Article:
Today Interloop owns more than 5,000 Italian knitting machines, employs 15,000 people with an organizational network spread over three continents.
“However, even today most of the investments that we make are in Pakistan. In Sri Lanka we only have 200 to 300 machines. In Pakistan we are planning 1,200 new machines. So that shows our faith here,” says Musadaq.
In March 2019, Interloop went public in Pakistan by listing 12.5% of its shares on the Pakistan Stock Exchange (PSX), raising a whopping Rs5.02 billion in what was the largest private sector initial public offering (IPO) in the country.
A people centric approach
When then-US President John F. Kennedy visited the NASA space center in 1962, he noticed a janitor carrying a broom. The president walked over to the man, introduced himself and said, “What are you doing?”
For most people, the janitor was just carrying out his daily cleaning duties. However, the janitors response shows, that even behind the menial of tasks, there can be a much larger objective.
“I’m helping to put a man on the moon,” the janitor responded.
According to Musadaq Zulqarnain, this is the philosophy Interloop follows as well. “We were going through a dictionary and found out that the literal meaning of knitting is the interlooping of yarn, hence we decided to name the company Interloop.”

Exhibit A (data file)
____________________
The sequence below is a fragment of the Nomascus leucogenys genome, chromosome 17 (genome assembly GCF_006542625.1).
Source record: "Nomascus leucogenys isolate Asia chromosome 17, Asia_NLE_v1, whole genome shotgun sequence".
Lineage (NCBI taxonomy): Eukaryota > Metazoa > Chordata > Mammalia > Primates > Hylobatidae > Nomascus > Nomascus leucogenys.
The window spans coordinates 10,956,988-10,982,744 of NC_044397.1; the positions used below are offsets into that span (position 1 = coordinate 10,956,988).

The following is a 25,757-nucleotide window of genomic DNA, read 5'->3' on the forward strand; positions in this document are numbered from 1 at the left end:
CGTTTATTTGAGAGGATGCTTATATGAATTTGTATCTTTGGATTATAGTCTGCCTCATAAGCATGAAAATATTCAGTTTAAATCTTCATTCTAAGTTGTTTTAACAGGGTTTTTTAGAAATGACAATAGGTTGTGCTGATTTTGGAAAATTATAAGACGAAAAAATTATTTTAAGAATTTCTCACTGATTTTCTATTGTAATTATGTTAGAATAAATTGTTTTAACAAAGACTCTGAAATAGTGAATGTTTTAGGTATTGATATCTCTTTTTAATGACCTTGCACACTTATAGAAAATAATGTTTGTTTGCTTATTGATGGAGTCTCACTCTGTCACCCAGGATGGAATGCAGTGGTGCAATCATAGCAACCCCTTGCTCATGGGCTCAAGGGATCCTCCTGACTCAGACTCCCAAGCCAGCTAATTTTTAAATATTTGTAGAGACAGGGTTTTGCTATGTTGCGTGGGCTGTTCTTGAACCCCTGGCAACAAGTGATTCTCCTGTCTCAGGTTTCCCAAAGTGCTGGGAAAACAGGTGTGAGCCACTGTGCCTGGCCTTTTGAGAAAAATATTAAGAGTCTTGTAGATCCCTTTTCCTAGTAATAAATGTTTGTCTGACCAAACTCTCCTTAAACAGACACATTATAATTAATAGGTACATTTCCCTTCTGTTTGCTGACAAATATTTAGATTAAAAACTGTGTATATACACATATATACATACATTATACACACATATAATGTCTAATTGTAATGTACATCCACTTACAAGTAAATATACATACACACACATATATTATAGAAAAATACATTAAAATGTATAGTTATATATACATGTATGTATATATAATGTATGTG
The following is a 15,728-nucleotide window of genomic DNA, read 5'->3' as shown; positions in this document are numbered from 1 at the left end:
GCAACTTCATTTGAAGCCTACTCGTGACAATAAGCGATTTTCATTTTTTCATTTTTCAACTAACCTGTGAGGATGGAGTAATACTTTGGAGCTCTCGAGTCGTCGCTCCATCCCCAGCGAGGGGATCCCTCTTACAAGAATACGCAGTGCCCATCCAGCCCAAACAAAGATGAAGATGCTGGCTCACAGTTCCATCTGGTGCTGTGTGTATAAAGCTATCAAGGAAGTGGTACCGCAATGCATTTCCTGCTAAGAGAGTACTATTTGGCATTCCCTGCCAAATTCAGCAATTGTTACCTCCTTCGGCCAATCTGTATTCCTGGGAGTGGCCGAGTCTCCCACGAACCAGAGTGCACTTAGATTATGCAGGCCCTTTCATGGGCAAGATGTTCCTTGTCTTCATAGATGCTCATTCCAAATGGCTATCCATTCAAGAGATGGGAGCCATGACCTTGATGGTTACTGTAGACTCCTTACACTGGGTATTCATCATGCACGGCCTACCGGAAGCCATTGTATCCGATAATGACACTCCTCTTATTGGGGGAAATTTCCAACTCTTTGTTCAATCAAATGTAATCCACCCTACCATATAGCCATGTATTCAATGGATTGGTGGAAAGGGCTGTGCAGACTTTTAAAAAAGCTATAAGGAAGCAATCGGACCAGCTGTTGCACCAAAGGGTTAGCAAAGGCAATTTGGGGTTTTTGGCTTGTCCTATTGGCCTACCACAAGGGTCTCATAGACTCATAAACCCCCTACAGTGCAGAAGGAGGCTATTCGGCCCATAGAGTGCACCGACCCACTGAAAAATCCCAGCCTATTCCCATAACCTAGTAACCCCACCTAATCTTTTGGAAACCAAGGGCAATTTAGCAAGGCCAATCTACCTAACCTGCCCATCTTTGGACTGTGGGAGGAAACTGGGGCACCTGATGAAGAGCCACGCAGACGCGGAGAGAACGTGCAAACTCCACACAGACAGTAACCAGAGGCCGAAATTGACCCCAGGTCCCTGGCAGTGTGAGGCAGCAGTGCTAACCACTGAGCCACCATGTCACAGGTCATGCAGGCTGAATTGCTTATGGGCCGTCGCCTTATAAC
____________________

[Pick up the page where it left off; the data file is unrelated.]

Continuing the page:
However, there was another reason for choosing this specific name as well, one that had more to do with the people who would work for the company. “At that time there was a trend that people used to name their companies after their families. But decided that we are not going to do that. We wanted everybody who works for the company, to be able to associate with the company,” he says.
That is how interloop has been able to transform into company worth Rs40.4 billion ($288 million) from a humble start with Rs9.35 million ($348,000). Increasing efficiency and a special focus on people was the core of the strategy. “We bought the best machines. We did not do wasteful expenditure. And we planned to make processes efficient. The first four to five years were difficult, but we have tried from the first day to induct well-educated youngsters and to train them and let them do what they want,” says Musadaq.
The company recently went public on the PSX, but Musadaq had converted Interloop into an unlisted public limited company some time ago. “We changed from a private limited company, just to impose more restrictions and become a better-governed company. In our board at one time, except me and my brother there was no one from my family in the executive board. Most of the people were professionals. And lots of people on the board were homegrown, who started fresh and reached the executive board level.”
In 2011, Interloop established teams to implement lean culture at the plant level and all plant managers were trained at Apparel Innovation and Training Centre (AITC), Sri Lanka. In 2014, the Toyota Production System (TPS) was deployed to improve machine efficiency and reduce wastage. As a result, waste and work in progress was reduced, inventory turnover and quality index was improved and approximately 200,000 square feet of floor space was vacated and utilised for other functions. In 2017, the company has came up with what it calls the ‘Interloop Way’ focusing on lean manufacturing and people components consisting of standardized good practices.